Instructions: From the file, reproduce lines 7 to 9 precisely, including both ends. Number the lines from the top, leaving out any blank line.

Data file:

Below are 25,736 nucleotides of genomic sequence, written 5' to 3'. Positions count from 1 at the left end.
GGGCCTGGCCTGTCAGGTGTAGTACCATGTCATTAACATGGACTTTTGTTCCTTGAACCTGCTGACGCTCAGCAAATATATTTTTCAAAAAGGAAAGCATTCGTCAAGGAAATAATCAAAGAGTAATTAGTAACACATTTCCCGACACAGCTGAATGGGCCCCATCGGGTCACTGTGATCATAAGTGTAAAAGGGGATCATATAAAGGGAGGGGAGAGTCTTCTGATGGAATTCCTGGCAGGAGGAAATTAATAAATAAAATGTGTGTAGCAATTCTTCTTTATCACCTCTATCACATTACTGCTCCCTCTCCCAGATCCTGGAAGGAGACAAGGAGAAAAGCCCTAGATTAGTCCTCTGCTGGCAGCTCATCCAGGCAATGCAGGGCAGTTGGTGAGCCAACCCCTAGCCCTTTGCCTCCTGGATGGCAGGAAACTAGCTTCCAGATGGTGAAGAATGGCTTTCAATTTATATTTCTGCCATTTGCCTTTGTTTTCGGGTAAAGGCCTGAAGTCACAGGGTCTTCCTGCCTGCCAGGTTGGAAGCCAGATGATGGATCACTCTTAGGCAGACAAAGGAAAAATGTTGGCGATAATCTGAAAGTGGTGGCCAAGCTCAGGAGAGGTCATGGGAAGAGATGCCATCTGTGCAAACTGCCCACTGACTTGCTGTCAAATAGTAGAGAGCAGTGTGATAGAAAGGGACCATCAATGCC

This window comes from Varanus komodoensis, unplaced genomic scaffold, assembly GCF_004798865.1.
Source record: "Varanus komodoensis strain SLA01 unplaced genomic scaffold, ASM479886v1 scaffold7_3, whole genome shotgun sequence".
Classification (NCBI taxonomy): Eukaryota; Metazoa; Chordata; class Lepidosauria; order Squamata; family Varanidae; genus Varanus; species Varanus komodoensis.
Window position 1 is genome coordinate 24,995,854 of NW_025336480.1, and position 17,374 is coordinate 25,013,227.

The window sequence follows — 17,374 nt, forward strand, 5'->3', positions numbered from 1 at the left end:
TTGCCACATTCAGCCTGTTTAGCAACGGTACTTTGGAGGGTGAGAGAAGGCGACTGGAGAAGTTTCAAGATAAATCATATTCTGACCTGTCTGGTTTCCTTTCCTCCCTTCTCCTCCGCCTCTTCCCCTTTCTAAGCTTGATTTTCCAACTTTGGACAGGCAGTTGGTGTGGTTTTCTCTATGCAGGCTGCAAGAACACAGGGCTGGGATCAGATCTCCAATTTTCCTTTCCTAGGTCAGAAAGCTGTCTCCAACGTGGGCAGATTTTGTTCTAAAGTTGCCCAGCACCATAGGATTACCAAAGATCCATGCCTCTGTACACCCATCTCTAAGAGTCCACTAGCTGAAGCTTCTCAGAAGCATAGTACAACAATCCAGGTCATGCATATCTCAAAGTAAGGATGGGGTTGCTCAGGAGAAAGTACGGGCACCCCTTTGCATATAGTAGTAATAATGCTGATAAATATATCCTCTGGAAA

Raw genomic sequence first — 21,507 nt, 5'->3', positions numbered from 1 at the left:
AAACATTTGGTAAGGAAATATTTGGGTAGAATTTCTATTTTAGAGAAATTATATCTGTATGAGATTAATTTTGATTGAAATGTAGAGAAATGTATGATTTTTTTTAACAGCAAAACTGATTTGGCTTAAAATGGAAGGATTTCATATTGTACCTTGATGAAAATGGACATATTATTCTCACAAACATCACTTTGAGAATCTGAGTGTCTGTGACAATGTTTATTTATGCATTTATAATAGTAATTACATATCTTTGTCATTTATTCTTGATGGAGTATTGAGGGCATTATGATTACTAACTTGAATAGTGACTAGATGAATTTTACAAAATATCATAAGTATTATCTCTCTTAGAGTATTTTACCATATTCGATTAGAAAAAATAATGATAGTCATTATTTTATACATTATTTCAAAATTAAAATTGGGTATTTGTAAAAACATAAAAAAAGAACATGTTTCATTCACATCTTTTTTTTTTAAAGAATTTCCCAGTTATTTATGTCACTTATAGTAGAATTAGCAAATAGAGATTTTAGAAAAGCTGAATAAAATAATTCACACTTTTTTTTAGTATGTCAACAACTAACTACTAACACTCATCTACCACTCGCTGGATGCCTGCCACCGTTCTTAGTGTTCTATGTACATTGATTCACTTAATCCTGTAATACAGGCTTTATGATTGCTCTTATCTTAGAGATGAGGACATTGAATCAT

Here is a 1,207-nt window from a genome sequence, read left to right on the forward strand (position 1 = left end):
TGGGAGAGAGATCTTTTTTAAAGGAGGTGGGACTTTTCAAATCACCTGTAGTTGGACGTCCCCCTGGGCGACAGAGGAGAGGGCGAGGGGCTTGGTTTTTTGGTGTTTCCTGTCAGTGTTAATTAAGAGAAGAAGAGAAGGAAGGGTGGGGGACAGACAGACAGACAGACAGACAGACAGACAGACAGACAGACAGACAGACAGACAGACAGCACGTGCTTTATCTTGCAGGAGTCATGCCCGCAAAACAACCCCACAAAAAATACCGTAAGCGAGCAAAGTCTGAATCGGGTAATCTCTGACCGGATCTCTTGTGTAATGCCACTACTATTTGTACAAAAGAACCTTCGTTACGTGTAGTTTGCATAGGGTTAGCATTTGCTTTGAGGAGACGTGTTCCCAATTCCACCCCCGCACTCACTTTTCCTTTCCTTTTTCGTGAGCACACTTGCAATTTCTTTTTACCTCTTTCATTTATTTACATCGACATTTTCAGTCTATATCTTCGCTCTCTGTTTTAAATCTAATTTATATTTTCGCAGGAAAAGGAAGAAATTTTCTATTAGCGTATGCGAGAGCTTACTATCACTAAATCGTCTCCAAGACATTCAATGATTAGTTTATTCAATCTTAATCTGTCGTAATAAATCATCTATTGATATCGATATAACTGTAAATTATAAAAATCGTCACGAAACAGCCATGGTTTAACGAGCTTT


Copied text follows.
The window sequence follows — 17,374 nt, forward strand, 5'->3', positions numbered from 1 at the left end:
TTGCCACATTCAGCCTGTTTAGCAACGGTACTTTGGAGGGTGAGAGAAGGCGACTGGAGAAGTTTCAAGATAAATCATATTCTGACCTGTCTGGTTTCCTTTCCTCCCTTCTCCTCCGCCTCTTCCCCTTTCTAAGCTTGATTTTCCAACTTTGGACAGGCAGTTGGTGTGGTTTTCTCTATGCAGGCTGCAAGAACACAGGGCTGGGATCAGATCTCCAATTTTCCTTTCCTAGGTCAGAAAGCTGTCTCCAACGTGGGCAGATTTTGTTCTAAAGTTGCCCAGCACCATAGGATTACCAAAGATCCATGCCTCTGTACACCCATCTCTAAGAGTCCACTAGCTGAAGCTTCTCAGAAGCATAGTACAACAATCCAGGTCATGCATATCTCAAAGTAAGGATGGGGTTGCTCAGGAGAAAGTACGGGCACCCCTTTGCATATAGTAGTAATAATGCTGATAAATATATCCTCTGGAAA

Raw genomic sequence first — 21,507 nt, 5'->3', positions numbered from 1 at the left: